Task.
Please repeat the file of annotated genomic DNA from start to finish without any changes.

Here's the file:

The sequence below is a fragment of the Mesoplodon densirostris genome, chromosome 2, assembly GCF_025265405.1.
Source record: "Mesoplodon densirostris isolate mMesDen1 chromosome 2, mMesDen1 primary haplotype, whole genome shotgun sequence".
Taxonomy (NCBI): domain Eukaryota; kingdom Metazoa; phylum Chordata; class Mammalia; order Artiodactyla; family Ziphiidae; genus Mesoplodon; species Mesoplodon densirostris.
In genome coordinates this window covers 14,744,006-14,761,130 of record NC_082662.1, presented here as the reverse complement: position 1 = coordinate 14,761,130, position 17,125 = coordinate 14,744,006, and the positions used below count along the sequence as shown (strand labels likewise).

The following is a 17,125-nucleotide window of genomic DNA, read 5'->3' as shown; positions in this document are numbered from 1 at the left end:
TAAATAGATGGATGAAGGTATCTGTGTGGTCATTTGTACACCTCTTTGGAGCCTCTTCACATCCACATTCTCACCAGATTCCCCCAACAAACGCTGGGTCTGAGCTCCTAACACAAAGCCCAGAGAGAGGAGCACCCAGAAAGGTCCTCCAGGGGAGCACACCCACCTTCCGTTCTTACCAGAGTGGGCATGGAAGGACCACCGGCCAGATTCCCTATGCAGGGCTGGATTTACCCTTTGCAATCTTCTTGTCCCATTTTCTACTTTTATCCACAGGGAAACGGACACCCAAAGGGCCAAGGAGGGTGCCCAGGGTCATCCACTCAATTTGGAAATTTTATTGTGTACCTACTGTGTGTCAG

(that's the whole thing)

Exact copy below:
The sequence below is a fragment of the Mesoplodon densirostris genome, chromosome 2, assembly GCF_025265405.1.
Source record: "Mesoplodon densirostris isolate mMesDen1 chromosome 2, mMesDen1 primary haplotype, whole genome shotgun sequence".
Taxonomy (NCBI): domain Eukaryota; kingdom Metazoa; phylum Chordata; class Mammalia; order Artiodactyla; family Ziphiidae; genus Mesoplodon; species Mesoplodon densirostris.
In genome coordinates this window covers 14,744,006-14,761,130 of record NC_082662.1, presented here as the reverse complement: position 1 = coordinate 14,761,130, position 17,125 = coordinate 14,744,006, and the positions used below count along the sequence as shown (strand labels likewise).

The following is a 17,125-nucleotide window of genomic DNA, read 5'->3' as shown; positions in this document are numbered from 1 at the left end:
TAAATAGATGGATGAAGGTATCTGTGTGGTCATTTGTACACCTCTTTGGAGCCTCTTCACATCCACATTCTCACCAGATTCCCCCAACAAACGCTGGGTCTGAGCTCCTAACACAAAGCCCAGAGAGAGGAGCACCCAGAAAGGTCCTCCAGGGGAGCACACCCACCTTCCGTTCTTACCAGAGTGGGCATGGAAGGACCACCGGCCAGATTCCCTATGCAGGGCTGGATTTACCCTTTGCAATCTTCTTGTCCCATTTTCTACTTTTATCCACAGGGAAACGGACACCCAAAGGGCCAAGGAGGGTGCCCAGGGTCATCCACTCAATTTGGAAATTTTATTGTGTACCTACTGTGTGTCAG